Yukon North Of Ordinary

News archive for January 2, 2014

Local author in the running for Stephen Leacock Award

Local author David Thompson likes to keep an eye out for any reviews of his latest book Haines Junction, which was published last year.

By Stephanie Waddell on January 2, 2014 at 3:57 pm


Photo by Vince Fedoroff

STILL WRITING – Author David Thompson, who enjoys writing short stories, is working on three loosely linked novellas for his next published work.

Local author David Thompson likes to keep an eye out for any reviews of his latest book Haines Junction, which was published last year.

Last month, he received a pleasant surprise during one of his Google searches of his book.

He discovered it was in the long-list of 80 entries into the annual Stephen Leacock award for humour writing, a submission he believes was likely put forth by his publisher Caitlin Press.

“It’s an honour,” he said of having his book submitted to the award.

This actually marks the second time Thompson’s name has come up for the award, with his first novel in 2011 – Talking At The Wood Pile – also being in the long list for the award.

At the time, he said, he didn’t understand the full significance of the award until another writer told him it seems you have to be nominated at least three times before your work is even shortlisted.

While it will be early in the new year before the short list of four books are selected with a ceremony held to announce the winner, Thompson said he was pleased to be on the long list again and also with the response he’s received to the book.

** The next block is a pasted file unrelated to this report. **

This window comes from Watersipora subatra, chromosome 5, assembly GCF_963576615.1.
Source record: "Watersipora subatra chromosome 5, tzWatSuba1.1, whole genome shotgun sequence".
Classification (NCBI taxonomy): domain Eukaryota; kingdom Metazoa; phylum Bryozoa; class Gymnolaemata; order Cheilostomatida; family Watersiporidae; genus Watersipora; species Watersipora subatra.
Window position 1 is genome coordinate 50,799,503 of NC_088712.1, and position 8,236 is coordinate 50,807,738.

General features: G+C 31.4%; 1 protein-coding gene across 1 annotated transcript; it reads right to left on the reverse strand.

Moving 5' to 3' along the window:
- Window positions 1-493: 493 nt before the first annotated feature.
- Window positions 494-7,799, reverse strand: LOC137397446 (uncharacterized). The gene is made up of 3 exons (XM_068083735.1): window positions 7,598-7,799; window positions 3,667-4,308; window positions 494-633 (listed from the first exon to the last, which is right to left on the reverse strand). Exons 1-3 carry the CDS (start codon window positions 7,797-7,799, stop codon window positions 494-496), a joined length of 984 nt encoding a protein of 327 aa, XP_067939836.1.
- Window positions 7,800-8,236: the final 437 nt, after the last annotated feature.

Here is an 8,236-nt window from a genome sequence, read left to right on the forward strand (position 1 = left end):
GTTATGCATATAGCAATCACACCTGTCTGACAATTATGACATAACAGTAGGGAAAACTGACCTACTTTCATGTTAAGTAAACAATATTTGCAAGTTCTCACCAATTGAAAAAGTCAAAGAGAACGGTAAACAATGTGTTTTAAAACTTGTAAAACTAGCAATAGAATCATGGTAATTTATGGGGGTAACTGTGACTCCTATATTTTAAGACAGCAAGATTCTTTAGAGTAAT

“People really like it,” he said, noting he’s been told it flows smoothly and is an easy read.

The story follows Joshua Shackelton, who fans will recall from Thompson’s first book.

Haines Junction serves as a prequel to Talking At The Wood Pile, going back into Shackelton’s early years growing up in New Mexico in 1946 before travelling north and ending up in Haines Junction before moving on to Dawson City.

As it’s described: “It is here that he discovers friendship (and gold). Miners catch gold fever, political conspiracies come to light and Joshua and his friends encounter the mystical and the mundane.

When he finds himself at the centre of a mystery which includes the wreck of a military DC-3, a raft constructed by an ancient order of Japanese monks and the wolf-bear of aleut myth, Joshua must work to unravel the threads and protect his friends from their own harebrained schemes.

A panel of five judges (who are anonymous and have no contact with one another) and reading committee reviews each of the books, selecting their top 10 with a reading committee following the same scoring pattern for its one vote.

Each of the judges also have one vote for a total of six votes on the award.

The shortlist is made up of the top five books and the book with the highest number of votes is declared the winner.

The winner will be announced at a banquet in April.

While he anxiously awaits the shortlist of candidates for the Stephen Leacock award, Thompson is also continuing to put pen to paper.

He noted he especially enjoys writing short stories and is working on three novellas that are loosely connected for his next published work.

CommentsAdd a comment


Jan 2, 2014 at 4:07 pm

Great book. Very funny.  Great to have a Yukon grown talent getting national recognition.


Jan 2, 2014 at 4:59 pm

Proud of you David, what an outstanding achievement and a wonderful way to begin 2014!
Good on you!
Can’t wait for your next book!

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